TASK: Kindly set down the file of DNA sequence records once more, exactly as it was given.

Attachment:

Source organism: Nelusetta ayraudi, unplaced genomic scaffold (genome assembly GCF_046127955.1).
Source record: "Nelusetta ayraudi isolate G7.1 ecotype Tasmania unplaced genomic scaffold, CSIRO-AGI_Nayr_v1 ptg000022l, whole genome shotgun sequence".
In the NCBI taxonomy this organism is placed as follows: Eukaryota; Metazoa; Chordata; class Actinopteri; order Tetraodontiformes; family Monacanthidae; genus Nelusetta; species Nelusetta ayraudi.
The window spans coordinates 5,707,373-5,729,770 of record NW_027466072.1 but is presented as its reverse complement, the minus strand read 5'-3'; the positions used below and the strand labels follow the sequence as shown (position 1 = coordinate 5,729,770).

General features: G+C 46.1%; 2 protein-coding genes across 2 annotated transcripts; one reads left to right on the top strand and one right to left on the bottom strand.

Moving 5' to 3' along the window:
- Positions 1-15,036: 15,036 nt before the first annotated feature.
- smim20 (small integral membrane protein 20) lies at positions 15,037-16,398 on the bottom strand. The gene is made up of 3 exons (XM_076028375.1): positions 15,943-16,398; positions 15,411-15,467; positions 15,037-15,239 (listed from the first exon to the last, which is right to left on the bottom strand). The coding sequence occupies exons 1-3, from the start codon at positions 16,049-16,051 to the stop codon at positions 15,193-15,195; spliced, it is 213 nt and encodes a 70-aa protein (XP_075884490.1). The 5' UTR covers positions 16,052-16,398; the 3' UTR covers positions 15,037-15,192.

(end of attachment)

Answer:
Source organism: Nelusetta ayraudi, unplaced genomic scaffold (genome assembly GCF_046127955.1).
Source record: "Nelusetta ayraudi isolate G7.1 ecotype Tasmania unplaced genomic scaffold, CSIRO-AGI_Nayr_v1 ptg000022l, whole genome shotgun sequence".
In the NCBI taxonomy this organism is placed as follows: Eukaryota; Metazoa; Chordata; class Actinopteri; order Tetraodontiformes; family Monacanthidae; genus Nelusetta; species Nelusetta ayraudi.
The window spans coordinates 5,707,373-5,729,770 of record NW_027466072.1 but is presented as its reverse complement, the minus strand read 5'-3'; the positions used below and the strand labels follow the sequence as shown (position 1 = coordinate 5,729,770).

General features: G+C 46.1%; 2 protein-coding genes across 2 annotated transcripts; one reads left to right on the top strand and one right to left on the bottom strand.

Moving 5' to 3' along the window:
- Positions 1-15,036: 15,036 nt before the first annotated feature.
- smim20 (small integral membrane protein 20) lies at positions 15,037-16,398 on the bottom strand. The gene is made up of 3 exons (XM_076028375.1): positions 15,943-16,398; positions 15,411-15,467; positions 15,037-15,239 (listed from the first exon to the last, which is right to left on the bottom strand). The coding sequence occupies exons 1-3, from the start codon at positions 16,049-16,051 to the stop codon at positions 15,193-15,195; spliced, it is 213 nt and encodes a 70-aa protein (XP_075884490.1). The 5' UTR covers positions 16,052-16,398; the 3' UTR covers positions 15,037-15,192.